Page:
A rather simple kernel update released recently is all what it takes to turn a ten-years old Transmeta-powered computer or appliance into a functional computer again.
By “functional” we mean one which is able to run the latest Linux software without crashing. And that happens because of the work of one stubborn Arch Linux contributor. The main problem is that Transmeta´s original Crusoe CPUs really implement the full i586, which is the Pentium I, or more appropriately, a “crippled i686” implementation, that lacks one particular processor instruction “long NOPs”.
So what happens if you slip an installation CD with a recent Linux distro into such a machine?. More often than not, it will hang. “The Crusoe emulates x86 instructions, but not all of the instructions required to qualify as an i686 CPU” says Synthead, “one major thing it is missing: long noop instructions, or its abbreviated name, nopl. He explains: "these long noops are occasionally passed to the CPU from software compiled with the -O2 flag -for i686 optimisations-, which is an absolute standard for Linux software at this current point in time.” and adds that the obvious solution would be to recompile everything for “i586” from sources, but even that is not a solution due to one pervasive Linux library that has grown to require i686: glibc.
“Unfortunately, since it's 2010, the majority of source code used in current Linux distros are expecting to be compiled for Pentium Pro onwards”, and recompiling is not easy: “some software explicitly calls it in the makefiles regardless of what flags you specified” he adds that “glibc is an extremely common C library that is greatly depended on in just about any distro. Errors 'o plenty is assured if you compile this with i686 optimisations disabled”.
Transmeta Crusoe based machines wont even finish booting if they encounter a glibc that sends the CPU the dreaded “nopl”instructions “and because we need to use the -Os flag for our system to even finish the boot sequence, we have a check-mate in our possibility of running Linux on this machine.” he concludes.
Luckily for those of us who are by now are already rolling our eyes upwards with all this marchitecture mumbo jumbo, he´s got a solution for us: he realized the AMD Geode has a
similar limitation, and proceeded to port the Geode code to the Arch Linux kernel and test it in his Crusoe CPU. It worked.
“My PKGBUILD specifies it to provide 'kernel26', so it is 100% backwards-compatible with the mainline kernel. Any third-party modules or kernel configuration will "just work," and pacman -not the game but the Arch Linux package manager- will properly track this package without any dependency problems. “
This means that if you install his new Linux kernel package -or put it on a LiveCD-it will make your trusty ancient Transmeta Crusoe CPU able to run software compiled for the “i686” architecture - that means, the vast majority of 32-bit x86 Linux applications available today, and more importantly, its desktop environments. While many popular applications for Linux are still available in packages compiled for the i586 architecture -like Firefox and Java, others are increasingly using i686 as the architecture when compiled, not to mention the glibc issue explained above.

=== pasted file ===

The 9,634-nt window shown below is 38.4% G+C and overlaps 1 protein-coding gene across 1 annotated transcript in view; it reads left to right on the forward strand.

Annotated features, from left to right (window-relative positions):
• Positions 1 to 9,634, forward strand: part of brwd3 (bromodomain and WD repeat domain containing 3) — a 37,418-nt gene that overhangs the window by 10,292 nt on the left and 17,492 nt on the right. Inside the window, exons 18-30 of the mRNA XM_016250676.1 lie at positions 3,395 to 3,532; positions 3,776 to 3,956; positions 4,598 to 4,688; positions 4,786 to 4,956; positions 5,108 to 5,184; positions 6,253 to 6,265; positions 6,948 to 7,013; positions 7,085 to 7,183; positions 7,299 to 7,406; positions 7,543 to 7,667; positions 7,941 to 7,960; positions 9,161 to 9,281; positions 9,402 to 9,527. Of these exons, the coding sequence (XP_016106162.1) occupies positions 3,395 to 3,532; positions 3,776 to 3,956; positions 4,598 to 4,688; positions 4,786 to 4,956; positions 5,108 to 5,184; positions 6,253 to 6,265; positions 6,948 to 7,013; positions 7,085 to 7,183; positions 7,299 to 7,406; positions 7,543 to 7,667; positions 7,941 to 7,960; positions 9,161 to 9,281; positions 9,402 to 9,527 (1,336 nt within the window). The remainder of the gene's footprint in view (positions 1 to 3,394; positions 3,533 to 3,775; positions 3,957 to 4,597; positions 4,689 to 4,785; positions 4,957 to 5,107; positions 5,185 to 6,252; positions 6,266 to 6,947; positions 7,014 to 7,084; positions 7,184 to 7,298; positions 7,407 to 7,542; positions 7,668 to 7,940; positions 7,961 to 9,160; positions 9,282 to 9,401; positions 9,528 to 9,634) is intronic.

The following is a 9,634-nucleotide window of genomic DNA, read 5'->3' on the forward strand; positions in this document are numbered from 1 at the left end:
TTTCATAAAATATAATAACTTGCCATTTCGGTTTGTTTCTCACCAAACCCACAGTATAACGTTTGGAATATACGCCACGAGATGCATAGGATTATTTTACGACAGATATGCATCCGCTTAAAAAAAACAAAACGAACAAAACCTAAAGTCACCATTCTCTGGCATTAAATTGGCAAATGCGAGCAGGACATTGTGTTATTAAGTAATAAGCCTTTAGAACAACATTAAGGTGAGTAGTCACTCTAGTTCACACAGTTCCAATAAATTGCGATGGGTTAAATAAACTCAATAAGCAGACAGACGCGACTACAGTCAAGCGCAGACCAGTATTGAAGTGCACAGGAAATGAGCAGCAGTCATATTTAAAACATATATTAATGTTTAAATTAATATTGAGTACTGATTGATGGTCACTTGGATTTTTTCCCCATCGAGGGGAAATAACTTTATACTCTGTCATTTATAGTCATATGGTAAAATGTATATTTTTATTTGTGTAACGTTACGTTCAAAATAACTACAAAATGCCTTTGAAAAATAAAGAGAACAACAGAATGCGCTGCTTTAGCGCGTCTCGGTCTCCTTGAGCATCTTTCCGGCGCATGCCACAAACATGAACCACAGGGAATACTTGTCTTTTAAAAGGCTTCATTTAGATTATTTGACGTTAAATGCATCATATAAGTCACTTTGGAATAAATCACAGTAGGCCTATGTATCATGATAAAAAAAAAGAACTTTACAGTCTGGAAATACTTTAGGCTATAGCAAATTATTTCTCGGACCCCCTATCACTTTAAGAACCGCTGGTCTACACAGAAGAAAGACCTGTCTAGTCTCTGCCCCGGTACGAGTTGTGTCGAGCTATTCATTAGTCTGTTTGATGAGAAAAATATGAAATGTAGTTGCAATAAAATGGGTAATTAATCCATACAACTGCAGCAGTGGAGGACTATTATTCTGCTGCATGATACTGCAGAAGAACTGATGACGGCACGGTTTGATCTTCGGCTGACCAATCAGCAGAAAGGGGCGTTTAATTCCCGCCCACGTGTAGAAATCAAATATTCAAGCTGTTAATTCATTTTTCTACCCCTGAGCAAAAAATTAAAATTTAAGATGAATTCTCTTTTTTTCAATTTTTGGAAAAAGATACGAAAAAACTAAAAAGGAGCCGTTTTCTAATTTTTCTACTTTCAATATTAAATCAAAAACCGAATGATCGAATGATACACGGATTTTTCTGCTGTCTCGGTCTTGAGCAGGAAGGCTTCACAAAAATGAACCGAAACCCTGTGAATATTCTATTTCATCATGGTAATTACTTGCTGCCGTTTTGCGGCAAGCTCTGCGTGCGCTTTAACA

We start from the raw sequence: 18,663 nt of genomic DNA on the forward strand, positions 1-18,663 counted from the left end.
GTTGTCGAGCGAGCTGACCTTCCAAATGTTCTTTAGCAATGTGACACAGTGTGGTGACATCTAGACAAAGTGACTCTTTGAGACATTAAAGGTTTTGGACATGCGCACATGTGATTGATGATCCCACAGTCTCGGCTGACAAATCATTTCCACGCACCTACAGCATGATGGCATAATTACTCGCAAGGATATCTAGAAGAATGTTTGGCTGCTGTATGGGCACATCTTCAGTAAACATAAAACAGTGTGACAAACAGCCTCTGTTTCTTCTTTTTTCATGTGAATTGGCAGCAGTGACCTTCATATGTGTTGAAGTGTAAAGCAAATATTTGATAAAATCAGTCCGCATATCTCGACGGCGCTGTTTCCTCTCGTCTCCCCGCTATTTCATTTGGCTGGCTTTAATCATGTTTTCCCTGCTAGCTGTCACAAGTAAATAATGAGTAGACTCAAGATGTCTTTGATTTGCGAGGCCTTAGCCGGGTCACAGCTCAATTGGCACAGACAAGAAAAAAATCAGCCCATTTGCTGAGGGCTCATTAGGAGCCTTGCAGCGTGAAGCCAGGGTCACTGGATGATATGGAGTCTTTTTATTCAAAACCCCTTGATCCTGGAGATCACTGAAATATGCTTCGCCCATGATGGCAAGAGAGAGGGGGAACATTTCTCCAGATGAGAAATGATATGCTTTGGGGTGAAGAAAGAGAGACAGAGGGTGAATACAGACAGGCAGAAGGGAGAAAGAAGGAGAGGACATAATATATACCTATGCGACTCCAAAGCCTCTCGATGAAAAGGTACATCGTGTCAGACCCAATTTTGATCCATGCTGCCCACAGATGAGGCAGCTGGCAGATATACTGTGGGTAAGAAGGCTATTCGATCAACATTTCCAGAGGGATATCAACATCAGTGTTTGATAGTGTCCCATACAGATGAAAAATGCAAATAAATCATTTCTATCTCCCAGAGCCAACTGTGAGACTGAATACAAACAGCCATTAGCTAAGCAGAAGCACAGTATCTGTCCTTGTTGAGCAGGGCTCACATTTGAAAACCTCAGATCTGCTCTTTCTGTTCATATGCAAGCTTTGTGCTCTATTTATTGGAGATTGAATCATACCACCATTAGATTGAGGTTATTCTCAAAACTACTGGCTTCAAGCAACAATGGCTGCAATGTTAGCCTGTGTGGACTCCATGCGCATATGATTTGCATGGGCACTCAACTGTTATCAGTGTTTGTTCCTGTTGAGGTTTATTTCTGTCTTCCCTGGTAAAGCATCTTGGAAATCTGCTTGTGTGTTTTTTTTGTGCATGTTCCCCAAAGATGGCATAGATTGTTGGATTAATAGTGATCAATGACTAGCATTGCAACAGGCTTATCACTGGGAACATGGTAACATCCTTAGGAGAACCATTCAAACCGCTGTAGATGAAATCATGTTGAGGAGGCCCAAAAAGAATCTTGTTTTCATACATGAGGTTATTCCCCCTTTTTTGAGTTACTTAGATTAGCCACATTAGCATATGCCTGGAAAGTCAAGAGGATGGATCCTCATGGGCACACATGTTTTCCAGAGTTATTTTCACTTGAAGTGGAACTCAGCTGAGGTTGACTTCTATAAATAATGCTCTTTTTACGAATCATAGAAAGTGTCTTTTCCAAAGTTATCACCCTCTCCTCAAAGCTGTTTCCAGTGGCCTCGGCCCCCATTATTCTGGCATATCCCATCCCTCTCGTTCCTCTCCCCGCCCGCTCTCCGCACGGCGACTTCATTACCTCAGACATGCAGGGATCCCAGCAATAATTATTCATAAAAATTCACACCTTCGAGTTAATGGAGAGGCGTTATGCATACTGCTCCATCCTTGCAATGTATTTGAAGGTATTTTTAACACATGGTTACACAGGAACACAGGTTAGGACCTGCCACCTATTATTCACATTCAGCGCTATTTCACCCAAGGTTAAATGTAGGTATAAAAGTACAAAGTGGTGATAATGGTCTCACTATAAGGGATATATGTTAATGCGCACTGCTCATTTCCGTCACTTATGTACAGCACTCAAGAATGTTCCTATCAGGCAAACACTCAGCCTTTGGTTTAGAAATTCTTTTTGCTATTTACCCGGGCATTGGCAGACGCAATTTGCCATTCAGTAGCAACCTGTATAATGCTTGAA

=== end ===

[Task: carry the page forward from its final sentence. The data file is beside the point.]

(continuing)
Synthead explains that updating the kernel is all you need. Apparently, you can begin installing i686 packages worry-free, as the kernel would trap the long NOP instructions and emulate those in the kernel, so, for all intents and purposes, the Crusoe becomes a i686. Or so this scribbler seemed to gather.
“The same nopl (long noop) emulation for the geode is specifically included in the Transmeta Crusoe section of the source, plus, the kernel's config file has been set to build for MCRUSOE instead of M686 and MCRUSOE has been patched to be recognized and treated as a full-fledged i686 CPU instead of an i586 CPU” he says confidently.
But does it work? Synthead says it does, and even released a YouTube video showing the latest greatest Linux kernel -which at the time of this writing happens to be 2.6.34-1 - working on a Transmeta Crusoe powered machine.
Certainly this won´t make a 400-800 Mhz Transmeta CPU feel like a speed demon, but just being able to boot a modern Linux distro and its applications instead of getting a hanged computer shortly after booting from the installation CD makes a lot of difference.
Those of you with a Transmeta tablet, lappy, or internet appliance like this scribbler´s lovely Gateway/AOL GCTP can grab a binary package of this Crusoe i686 kernel over here . And those of you who prefer source code can grab the patch over there.
If you are tech-savvy, this sounds like a good enough reason to try Arch Linux, a lightweight distro designed to be simple “..without unnecessary additions, modifications, or complications.." with simplicity defined as “from a developer standpoint, rather than a user standpoint”.
While the Arch Linux self description might sound intimidating to newcomers, with references to its “text-mode package manager”, remember that so is rpm, dpkg, and yum. The fact that “pacman” -Arch Linux package manager- is text mode that doesn´t mean there are no pretty GUIs for it. In fact, if you look around you will find pretty enticing Arch Linux desktop screen shots.
“I spent quite some time and many beers figuring this out, so please enjoy it to the fullest extent! Hopefully this will breathe some more life into your older (perfectly usable) hardware!” the spotlight-shy Mr. Synthead concludes. We asked him for his real name but he seems to think synthead is just OK. So that will be it, then. Hooray for stubborn people like Synthead, decided to fight planned obsolescence!.
Oh, and here is the video. Enjoy.☼